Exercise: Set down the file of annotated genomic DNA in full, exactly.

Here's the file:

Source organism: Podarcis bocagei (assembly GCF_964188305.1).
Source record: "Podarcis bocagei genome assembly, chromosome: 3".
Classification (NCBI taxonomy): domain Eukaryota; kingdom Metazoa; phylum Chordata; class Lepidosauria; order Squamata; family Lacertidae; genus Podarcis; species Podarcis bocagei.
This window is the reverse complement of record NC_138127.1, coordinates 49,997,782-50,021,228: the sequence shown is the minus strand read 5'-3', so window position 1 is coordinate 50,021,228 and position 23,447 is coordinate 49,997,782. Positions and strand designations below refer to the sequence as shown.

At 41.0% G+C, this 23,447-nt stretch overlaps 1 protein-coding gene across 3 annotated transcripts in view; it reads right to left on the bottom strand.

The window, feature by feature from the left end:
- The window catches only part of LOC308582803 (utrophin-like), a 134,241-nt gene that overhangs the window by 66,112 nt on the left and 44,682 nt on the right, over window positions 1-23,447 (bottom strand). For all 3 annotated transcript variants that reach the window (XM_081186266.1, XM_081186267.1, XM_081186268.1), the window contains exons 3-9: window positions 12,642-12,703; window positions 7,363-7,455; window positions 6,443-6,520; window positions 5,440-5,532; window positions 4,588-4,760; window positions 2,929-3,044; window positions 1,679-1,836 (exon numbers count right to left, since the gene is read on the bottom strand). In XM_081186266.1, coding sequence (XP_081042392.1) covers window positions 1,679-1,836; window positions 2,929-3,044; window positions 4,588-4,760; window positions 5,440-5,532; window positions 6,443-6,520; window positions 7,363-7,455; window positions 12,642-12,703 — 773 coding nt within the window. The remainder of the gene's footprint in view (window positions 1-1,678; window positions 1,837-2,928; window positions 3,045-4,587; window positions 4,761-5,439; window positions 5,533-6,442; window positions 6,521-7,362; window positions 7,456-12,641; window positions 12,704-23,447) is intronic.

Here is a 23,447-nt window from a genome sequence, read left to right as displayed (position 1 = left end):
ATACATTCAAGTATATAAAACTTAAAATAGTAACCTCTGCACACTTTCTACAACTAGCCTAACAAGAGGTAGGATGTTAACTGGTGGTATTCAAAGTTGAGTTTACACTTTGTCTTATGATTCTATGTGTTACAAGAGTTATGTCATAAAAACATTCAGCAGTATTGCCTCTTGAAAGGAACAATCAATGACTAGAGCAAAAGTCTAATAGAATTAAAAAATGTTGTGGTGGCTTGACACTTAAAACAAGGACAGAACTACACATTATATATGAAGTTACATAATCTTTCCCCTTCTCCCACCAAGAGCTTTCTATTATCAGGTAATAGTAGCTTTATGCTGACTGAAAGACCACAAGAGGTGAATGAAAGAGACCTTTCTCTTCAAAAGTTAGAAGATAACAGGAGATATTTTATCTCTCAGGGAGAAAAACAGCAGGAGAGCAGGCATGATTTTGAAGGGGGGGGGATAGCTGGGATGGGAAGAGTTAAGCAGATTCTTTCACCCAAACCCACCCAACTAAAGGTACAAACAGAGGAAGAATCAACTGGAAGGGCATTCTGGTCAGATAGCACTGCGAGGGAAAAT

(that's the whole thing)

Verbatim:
Source organism: Podarcis bocagei (assembly GCF_964188305.1).
Source record: "Podarcis bocagei genome assembly, chromosome: 3".
Classification (NCBI taxonomy): domain Eukaryota; kingdom Metazoa; phylum Chordata; class Lepidosauria; order Squamata; family Lacertidae; genus Podarcis; species Podarcis bocagei.
This window is the reverse complement of record NC_138127.1, coordinates 49,997,782-50,021,228: the sequence shown is the minus strand read 5'-3', so window position 1 is coordinate 50,021,228 and position 23,447 is coordinate 49,997,782. Positions and strand designations below refer to the sequence as shown.

At 41.0% G+C, this 23,447-nt stretch overlaps 1 protein-coding gene across 3 annotated transcripts in view; it reads right to left on the bottom strand.

The window, feature by feature from the left end:
- The window catches only part of LOC308582803 (utrophin-like), a 134,241-nt gene that overhangs the window by 66,112 nt on the left and 44,682 nt on the right, over window positions 1-23,447 (bottom strand). For all 3 annotated transcript variants that reach the window (XM_081186266.1, XM_081186267.1, XM_081186268.1), the window contains exons 3-9: window positions 12,642-12,703; window positions 7,363-7,455; window positions 6,443-6,520; window positions 5,440-5,532; window positions 4,588-4,760; window positions 2,929-3,044; window positions 1,679-1,836 (exon numbers count right to left, since the gene is read on the bottom strand). In XM_081186266.1, coding sequence (XP_081042392.1) covers window positions 1,679-1,836; window positions 2,929-3,044; window positions 4,588-4,760; window positions 5,440-5,532; window positions 6,443-6,520; window positions 7,363-7,455; window positions 12,642-12,703 — 773 coding nt within the window. The remainder of the gene's footprint in view (window positions 1-1,678; window positions 1,837-2,928; window positions 3,045-4,587; window positions 4,761-5,439; window positions 5,533-6,442; window positions 6,521-7,362; window positions 7,456-12,641; window positions 12,704-23,447) is intronic.

Here is a 23,447-nt window from a genome sequence, read left to right as displayed (position 1 = left end):
ATACATTCAAGTATATAAAACTTAAAATAGTAACCTCTGCACACTTTCTACAACTAGCCTAACAAGAGGTAGGATGTTAACTGGTGGTATTCAAAGTTGAGTTTACACTTTGTCTTATGATTCTATGTGTTACAAGAGTTATGTCATAAAAACATTCAGCAGTATTGCCTCTTGAAAGGAACAATCAATGACTAGAGCAAAAGTCTAATAGAATTAAAAAATGTTGTGGTGGCTTGACACTTAAAACAAGGACAGAACTACACATTATATATGAAGTTACATAATCTTTCCCCTTCTCCCACCAAGAGCTTTCTATTATCAGGTAATAGTAGCTTTATGCTGACTGAAAGACCACAAGAGGTGAATGAAAGAGACCTTTCTCTTCAAAAGTTAGAAGATAACAGGAGATATTTTATCTCTCAGGGAGAAAAACAGCAGGAGAGCAGGCATGATTTTGAAGGGGGGGGGATAGCTGGGATGGGAAGAGTTAAGCAGATTCTTTCACCCAAACCCACCCAACTAAAGGTACAAACAGAGGAAGAATCAACTGGAAGGGCATTCTGGTCAGATAGCACTGCGAGGGAAAAT